"...A column for Ethiopian culture, geography, History, literature, music, k'ne, humor, current affairs and the like...."
NUMBER 4 ---< < < < < For the EEDN community > > > > > > --- November 15, 1992
Selam wd wegenoC! Indemn alaCu?
This week's edition of "Variety Column" has a different format. A couple of days ago, I was looking for a reading material as a diversion from the hectic routines of life when I came across a book which caught my attention not only by its title but by the name of the author. Taking a quick glance at the photographs inside, I remembered that I had seen this book few years ago and had read it rather casually. But back then, I had never heard of the name of the author before and didn't find the book that unique except perhaps the pictures. This time around, with an interest to know the person and experience of the author, I set out to read the book paying particular attention to the comments, conversation pieces and flow of story and eventually the conclusion. By the time I had read through the book, it was very clear that the content of the book was in fact more important.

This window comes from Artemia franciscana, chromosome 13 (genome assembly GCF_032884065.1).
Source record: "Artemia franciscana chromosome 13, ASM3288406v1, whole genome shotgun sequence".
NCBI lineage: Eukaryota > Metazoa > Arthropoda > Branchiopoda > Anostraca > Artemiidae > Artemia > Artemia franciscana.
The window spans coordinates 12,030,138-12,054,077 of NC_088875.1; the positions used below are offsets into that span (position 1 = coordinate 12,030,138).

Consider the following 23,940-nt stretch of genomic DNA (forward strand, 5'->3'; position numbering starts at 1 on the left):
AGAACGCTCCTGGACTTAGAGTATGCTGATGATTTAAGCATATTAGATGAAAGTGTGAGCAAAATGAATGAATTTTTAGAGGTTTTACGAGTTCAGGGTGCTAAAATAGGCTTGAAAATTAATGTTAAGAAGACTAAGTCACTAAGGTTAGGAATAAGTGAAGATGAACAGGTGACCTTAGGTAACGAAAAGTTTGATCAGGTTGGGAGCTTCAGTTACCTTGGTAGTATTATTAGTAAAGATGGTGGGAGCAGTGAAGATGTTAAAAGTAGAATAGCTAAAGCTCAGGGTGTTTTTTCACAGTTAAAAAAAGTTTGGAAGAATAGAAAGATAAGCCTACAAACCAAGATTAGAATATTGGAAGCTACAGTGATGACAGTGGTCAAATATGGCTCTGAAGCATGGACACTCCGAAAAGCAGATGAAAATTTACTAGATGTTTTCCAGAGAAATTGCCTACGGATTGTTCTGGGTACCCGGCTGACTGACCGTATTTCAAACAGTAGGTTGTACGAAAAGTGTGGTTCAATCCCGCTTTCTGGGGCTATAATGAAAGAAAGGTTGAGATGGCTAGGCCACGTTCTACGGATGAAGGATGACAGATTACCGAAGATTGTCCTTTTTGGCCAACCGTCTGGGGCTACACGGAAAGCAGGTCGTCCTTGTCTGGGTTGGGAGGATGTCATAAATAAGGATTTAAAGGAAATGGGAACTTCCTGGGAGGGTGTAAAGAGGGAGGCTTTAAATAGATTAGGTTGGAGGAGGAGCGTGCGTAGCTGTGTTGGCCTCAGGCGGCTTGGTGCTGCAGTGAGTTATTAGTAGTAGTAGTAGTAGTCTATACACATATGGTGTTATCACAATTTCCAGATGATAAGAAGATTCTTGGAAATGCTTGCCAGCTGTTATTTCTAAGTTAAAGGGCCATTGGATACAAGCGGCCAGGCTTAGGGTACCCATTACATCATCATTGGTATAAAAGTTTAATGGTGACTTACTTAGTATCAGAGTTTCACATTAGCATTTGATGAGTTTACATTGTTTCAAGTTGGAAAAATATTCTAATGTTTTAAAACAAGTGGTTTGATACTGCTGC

The book is an exceptionally engaging account of the experience of the author and his family as they traveled through the breadth and depth of Ethiopia meeting ordinary people such as peasants, teachers and the clergy between 1969 and 1972. With detailed description of such places as Dima Giorgis of Haddis Alemayehu's epic-"Fikir eske Mekabir", the Sof Omar Washa of Bale, Kombolcha, Chilalo, Kulubi, Axum, Lalibela, Debark, the Chercher mountains and many more places, the reader will be reminded how little he or she knows about his or her own country, Ethiopia.
In the author's own words "Ethiopia carries an enormous burden of history and tradition. There is probably no place in the world where primitive, ancient, medieval, and modern are intermingled as they are here. They are intermingled not only in the landscape and the language but also in the minds of the people too."